Glaucidium gnomamountain pygmy-owl(Also: northern pygmy owl)

Geographic Range

There has been much debate over the classification of Glaucidium gnoma californicum. Some experts now believe that these G. gnoma californicum deserves specific status as G. californicum, but the taxonomy of the genus Glaucidium is controversial. Evidence used in support of their specific status include their vocalizations. Because owls in general are primarily nocturnal, or active at dusk and night, their physical appearance and plumage patterns are believed to be less important than their calls and songs (Heidrich et al. 1995). Glaucidium gnoma californicum, unlike other G. gnoma populations, primarily hunt during the day. Glaucidium gnoma resides on the west coast of North America (extending from Canada, down to Central America) (Holt 2000), Glaucidium gnoma californicum inhabits a more compact region on the west coast, through the Rocky Mountains - from southern Alaska to southern California (Owl Pages 2000).


These owls inhabit open coniferous and mixed forests, but are not found in dense, continuous forests. This may have to do with the use of open spaces and clearings where they dive down at their prey. They also hunt in open fields, wetlands, logged areas, and the edge of meadows (Owl Pages 2000). Because they rely so heavily on old woodpecker cavities for their nests, this selection of habitation may not be solely due to their preferences, but focus around where these woodpeckers reside as well.

Glaucidium californicum prefers to roost in quiet, shady alder thickets (Owl Pages 2000). (The Owl Pages, 2000)

Physical Description

The Northern Pygmy Owl's most distinguishing feature is its "extra pair of eyes" found on the back of its head. These two black teardrop-shape markings, bordered by white, resemble eyes. The rest of this owl's head is, depending on its habitation, gray, red, or brown in color - covered on the surface by small white dots. Glaucidium californicum's light belly is accented by thick brown stripes running vertically down its chest (Owl Pages 2000).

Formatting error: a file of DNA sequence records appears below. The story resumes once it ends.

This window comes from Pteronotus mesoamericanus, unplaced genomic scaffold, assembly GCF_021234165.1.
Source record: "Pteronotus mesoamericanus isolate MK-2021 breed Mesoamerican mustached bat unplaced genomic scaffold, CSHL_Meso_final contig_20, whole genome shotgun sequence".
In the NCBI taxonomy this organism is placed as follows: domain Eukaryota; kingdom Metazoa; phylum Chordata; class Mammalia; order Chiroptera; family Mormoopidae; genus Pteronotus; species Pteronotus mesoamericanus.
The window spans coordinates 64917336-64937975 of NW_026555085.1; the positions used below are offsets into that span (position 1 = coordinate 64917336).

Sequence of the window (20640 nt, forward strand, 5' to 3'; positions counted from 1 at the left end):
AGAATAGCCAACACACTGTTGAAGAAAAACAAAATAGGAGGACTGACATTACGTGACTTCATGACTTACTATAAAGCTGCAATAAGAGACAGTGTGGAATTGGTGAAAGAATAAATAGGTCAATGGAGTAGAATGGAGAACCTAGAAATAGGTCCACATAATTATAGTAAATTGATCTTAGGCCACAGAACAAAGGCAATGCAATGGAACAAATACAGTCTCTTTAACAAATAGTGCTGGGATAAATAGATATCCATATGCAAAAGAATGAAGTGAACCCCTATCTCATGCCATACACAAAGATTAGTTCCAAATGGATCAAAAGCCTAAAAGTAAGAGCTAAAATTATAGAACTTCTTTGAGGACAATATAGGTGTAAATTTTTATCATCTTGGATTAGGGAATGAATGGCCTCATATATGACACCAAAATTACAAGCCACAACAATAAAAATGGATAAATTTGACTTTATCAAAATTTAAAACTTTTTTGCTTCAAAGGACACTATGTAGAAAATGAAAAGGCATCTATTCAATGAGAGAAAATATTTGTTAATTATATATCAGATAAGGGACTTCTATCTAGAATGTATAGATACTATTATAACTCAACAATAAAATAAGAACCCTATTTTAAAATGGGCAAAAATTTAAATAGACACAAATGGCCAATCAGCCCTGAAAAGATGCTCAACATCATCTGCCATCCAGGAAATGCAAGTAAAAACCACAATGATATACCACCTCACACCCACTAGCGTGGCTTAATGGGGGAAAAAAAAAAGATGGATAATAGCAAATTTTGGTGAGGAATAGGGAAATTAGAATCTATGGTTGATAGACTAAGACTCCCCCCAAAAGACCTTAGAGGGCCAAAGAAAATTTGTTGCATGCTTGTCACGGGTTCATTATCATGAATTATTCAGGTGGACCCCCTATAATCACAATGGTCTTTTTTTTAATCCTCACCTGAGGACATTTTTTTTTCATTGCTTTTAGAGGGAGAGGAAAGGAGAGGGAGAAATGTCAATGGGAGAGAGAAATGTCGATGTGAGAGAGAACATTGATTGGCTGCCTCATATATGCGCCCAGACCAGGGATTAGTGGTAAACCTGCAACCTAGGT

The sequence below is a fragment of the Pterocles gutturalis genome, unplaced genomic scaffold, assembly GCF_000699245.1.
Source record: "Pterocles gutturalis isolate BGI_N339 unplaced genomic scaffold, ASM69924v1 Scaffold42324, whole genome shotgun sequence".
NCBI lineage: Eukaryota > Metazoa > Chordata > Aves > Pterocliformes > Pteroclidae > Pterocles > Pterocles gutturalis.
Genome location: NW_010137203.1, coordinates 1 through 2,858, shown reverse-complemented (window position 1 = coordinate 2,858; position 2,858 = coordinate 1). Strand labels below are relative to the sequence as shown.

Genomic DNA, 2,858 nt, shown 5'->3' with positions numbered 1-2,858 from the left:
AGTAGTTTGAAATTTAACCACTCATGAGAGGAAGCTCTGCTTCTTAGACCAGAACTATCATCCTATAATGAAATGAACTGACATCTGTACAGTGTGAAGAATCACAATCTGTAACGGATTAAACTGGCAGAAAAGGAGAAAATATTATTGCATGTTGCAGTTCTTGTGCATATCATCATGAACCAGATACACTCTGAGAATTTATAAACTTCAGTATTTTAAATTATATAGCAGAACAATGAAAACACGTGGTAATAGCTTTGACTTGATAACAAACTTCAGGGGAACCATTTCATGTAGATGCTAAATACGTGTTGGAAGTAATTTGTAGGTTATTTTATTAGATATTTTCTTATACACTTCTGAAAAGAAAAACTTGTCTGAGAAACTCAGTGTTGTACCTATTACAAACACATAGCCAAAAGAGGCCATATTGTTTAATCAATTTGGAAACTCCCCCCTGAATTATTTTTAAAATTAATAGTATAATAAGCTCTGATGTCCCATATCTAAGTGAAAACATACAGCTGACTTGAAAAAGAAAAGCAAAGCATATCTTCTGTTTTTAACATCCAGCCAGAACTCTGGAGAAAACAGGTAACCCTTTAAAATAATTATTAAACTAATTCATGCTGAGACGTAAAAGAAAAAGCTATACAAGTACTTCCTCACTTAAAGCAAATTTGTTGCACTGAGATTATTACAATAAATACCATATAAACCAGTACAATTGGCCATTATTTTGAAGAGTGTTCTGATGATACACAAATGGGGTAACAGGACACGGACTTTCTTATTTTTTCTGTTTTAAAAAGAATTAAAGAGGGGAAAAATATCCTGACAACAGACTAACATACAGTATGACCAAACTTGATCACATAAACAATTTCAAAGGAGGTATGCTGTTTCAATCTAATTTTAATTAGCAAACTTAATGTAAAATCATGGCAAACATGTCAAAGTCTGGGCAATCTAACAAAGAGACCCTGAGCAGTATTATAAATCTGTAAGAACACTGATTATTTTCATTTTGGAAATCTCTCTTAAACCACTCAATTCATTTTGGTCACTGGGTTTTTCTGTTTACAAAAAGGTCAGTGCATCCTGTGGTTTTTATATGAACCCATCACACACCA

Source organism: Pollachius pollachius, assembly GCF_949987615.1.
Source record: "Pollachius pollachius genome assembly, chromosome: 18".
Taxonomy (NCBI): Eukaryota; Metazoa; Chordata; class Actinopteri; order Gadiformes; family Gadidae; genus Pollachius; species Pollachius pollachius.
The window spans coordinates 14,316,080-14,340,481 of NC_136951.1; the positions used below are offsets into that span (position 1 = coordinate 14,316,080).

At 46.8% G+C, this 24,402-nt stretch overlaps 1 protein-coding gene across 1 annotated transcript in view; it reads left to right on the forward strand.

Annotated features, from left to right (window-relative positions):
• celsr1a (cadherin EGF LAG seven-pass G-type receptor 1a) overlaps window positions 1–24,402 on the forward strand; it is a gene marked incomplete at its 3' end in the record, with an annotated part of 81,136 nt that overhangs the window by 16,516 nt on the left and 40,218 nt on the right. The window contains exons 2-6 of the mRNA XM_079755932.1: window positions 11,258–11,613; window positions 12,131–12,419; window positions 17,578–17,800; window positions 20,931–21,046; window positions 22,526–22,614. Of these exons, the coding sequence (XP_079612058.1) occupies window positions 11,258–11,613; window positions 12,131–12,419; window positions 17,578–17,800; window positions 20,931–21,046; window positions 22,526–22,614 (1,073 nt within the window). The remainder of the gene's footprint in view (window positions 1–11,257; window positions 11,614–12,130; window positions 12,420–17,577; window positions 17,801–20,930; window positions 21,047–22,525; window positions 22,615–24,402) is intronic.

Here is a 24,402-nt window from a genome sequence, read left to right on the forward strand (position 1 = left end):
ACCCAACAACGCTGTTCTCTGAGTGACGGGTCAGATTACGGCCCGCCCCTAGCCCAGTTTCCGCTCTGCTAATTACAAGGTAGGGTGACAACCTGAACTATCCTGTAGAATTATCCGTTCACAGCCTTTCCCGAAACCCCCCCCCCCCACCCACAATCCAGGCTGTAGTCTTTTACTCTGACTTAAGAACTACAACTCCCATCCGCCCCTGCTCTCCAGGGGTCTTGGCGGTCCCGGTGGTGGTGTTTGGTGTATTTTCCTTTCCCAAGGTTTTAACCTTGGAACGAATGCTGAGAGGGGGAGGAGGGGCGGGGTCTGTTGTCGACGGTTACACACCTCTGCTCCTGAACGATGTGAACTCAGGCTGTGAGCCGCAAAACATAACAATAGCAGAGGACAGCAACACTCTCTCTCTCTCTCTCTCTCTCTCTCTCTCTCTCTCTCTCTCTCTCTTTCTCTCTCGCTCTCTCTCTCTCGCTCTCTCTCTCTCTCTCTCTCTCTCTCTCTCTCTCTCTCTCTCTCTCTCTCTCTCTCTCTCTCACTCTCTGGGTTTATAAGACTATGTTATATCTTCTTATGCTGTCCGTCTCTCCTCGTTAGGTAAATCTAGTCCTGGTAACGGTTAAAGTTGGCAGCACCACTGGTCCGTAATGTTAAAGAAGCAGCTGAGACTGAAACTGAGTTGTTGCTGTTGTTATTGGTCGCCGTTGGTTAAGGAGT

The males and females are fairly similar in appearance. Their average wingspan is 38 cm. The female's average length, however, is slightly larger: 18.5 cm, compared to 16.5 cm in males. Though very small in size, the Northern Pygmy Owl's tail, which when sitting is held slightly cocked upwards, is comparatively long and is striped six or seven times by light-white stripes (Owl Pages 2000). Both male and female have large yellow eyes, a yellow hornbill, and grayish yellow-feathered legs and toes.

Though the Northern Pygmy Owl's plumage doesn't show any seasonal variation, their coat colors from the north to down south demonstrates considerable differences. In the northern regions, this bird's upper parts are much grayer than in the south where the bird's feathers are browner (Holt 2000). The juveniles are similar in color to their parents, but with fluffier unspotted plumage, and grayer heads (Owl Pages 2000).


Glaucidium californicum breed from April to early June (Birds 2000). Though it is not known which sex is responsible for picking and building the nest, the actual sites are almost always old woodpecker cavities. The trees in which these birds nest are usually coniferous, and are found within boreal and deciduous forests. Glaucidium californicum have clutch sizes that range from 3 to 7, which the female incubates for about 29 days while the male is responsible for bringing back food to the nest. He also defends it from any predators. After the fledglings hatch, they grow quickly and reach almost adult size after 2 weeks. They fledge at approximately 30 days, but are defended and cared for by their parents for an extra 20 to 30 days (Owl Pages 2000).


Glaucidium californicum is solitary (Holt et al. 1990). Very territorial, these owls -- especially the females -- fight by locking feet in the air, and falling to the ground (Holt 2000). This is very different from courtship, however, where these owls bring food to each other, and have been noted to snuggle together as well (Owl Pages 2000). Courtship again shows how important vocalizations are for owls. The Northern Pygmy Owl toot and trill in response to each other from nearby trees. The male then flies to the other, mounts, and copulates (Holt 2000). Mainly males use calls to defend territories, and are whistled hoots that sound like "too-too-too-too-too-too-too" at intervals of one or two seconds (Owl Pages 2000).